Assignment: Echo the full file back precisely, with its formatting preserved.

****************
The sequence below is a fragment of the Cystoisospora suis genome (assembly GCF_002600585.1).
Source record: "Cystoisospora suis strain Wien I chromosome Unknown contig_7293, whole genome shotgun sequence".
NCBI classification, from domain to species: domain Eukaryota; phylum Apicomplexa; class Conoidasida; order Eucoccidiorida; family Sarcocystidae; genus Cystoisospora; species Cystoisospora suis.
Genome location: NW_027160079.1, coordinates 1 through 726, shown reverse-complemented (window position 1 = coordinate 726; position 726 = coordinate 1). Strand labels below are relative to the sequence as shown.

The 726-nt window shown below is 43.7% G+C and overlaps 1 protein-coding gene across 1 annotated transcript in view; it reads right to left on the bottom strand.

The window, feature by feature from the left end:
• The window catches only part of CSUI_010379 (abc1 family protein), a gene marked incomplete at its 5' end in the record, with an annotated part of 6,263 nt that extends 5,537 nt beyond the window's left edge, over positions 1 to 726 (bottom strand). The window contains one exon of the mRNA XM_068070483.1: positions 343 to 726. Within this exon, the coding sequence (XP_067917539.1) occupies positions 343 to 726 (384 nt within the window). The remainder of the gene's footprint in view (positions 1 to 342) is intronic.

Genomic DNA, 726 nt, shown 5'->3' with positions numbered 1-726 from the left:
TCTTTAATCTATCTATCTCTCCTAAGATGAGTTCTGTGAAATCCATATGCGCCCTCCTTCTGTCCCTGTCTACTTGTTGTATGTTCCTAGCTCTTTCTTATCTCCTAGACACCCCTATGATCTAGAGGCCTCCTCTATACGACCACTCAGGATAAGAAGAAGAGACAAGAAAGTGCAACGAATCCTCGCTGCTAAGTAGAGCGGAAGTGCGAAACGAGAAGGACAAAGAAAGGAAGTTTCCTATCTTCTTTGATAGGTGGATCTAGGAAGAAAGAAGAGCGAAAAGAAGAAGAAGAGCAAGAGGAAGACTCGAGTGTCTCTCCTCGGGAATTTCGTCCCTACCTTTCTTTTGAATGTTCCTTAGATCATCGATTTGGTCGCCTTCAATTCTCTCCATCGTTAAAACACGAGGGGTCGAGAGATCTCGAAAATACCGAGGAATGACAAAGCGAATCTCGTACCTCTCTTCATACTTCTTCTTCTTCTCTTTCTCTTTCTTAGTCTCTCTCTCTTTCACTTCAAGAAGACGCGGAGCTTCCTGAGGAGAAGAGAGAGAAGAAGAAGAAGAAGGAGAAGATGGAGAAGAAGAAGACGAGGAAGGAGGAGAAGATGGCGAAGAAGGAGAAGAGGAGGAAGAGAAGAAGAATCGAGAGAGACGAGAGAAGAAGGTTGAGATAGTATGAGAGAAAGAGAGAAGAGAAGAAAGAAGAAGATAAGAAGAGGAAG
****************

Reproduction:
The sequence below is a fragment of the Cystoisospora suis genome (assembly GCF_002600585.1).
Source record: "Cystoisospora suis strain Wien I chromosome Unknown contig_7293, whole genome shotgun sequence".
NCBI classification, from domain to species: domain Eukaryota; phylum Apicomplexa; class Conoidasida; order Eucoccidiorida; family Sarcocystidae; genus Cystoisospora; species Cystoisospora suis.
Genome location: NW_027160079.1, coordinates 1 through 726, shown reverse-complemented (window position 1 = coordinate 726; position 726 = coordinate 1). Strand labels below are relative to the sequence as shown.

The 726-nt window shown below is 43.7% G+C and overlaps 1 protein-coding gene across 1 annotated transcript in view; it reads right to left on the bottom strand.

The window, feature by feature from the left end:
• The window catches only part of CSUI_010379 (abc1 family protein), a gene marked incomplete at its 5' end in the record, with an annotated part of 6,263 nt that extends 5,537 nt beyond the window's left edge, over positions 1 to 726 (bottom strand). The window contains one exon of the mRNA XM_068070483.1: positions 343 to 726. Within this exon, the coding sequence (XP_067917539.1) occupies positions 343 to 726 (384 nt within the window). The remainder of the gene's footprint in view (positions 1 to 342) is intronic.

Genomic DNA, 726 nt, shown 5'->3' with positions numbered 1-726 from the left:
TCTTTAATCTATCTATCTCTCCTAAGATGAGTTCTGTGAAATCCATATGCGCCCTCCTTCTGTCCCTGTCTACTTGTTGTATGTTCCTAGCTCTTTCTTATCTCCTAGACACCCCTATGATCTAGAGGCCTCCTCTATACGACCACTCAGGATAAGAAGAAGAGACAAGAAAGTGCAACGAATCCTCGCTGCTAAGTAGAGCGGAAGTGCGAAACGAGAAGGACAAAGAAAGGAAGTTTCCTATCTTCTTTGATAGGTGGATCTAGGAAGAAAGAAGAGCGAAAAGAAGAAGAAGAGCAAGAGGAAGACTCGAGTGTCTCTCCTCGGGAATTTCGTCCCTACCTTTCTTTTGAATGTTCCTTAGATCATCGATTTGGTCGCCTTCAATTCTCTCCATCGTTAAAACACGAGGGGTCGAGAGATCTCGAAAATACCGAGGAATGACAAAGCGAATCTCGTACCTCTCTTCATACTTCTTCTTCTTCTCTTTCTCTTTCTTAGTCTCTCTCTCTTTCACTTCAAGAAGACGCGGAGCTTCCTGAGGAGAAGAGAGAGAAGAAGAAGAAGAAGGAGAAGATGGAGAAGAAGAAGACGAGGAAGGAGGAGAAGATGGCGAAGAAGGAGAAGAGGAGGAAGAGAAGAAGAATCGAGAGAGACGAGAGAAGAAGGTTGAGATAGTATGAGAGAAAGAGAGAAGAGAAGAAAGAAGAAGATAAGAAGAGGAAG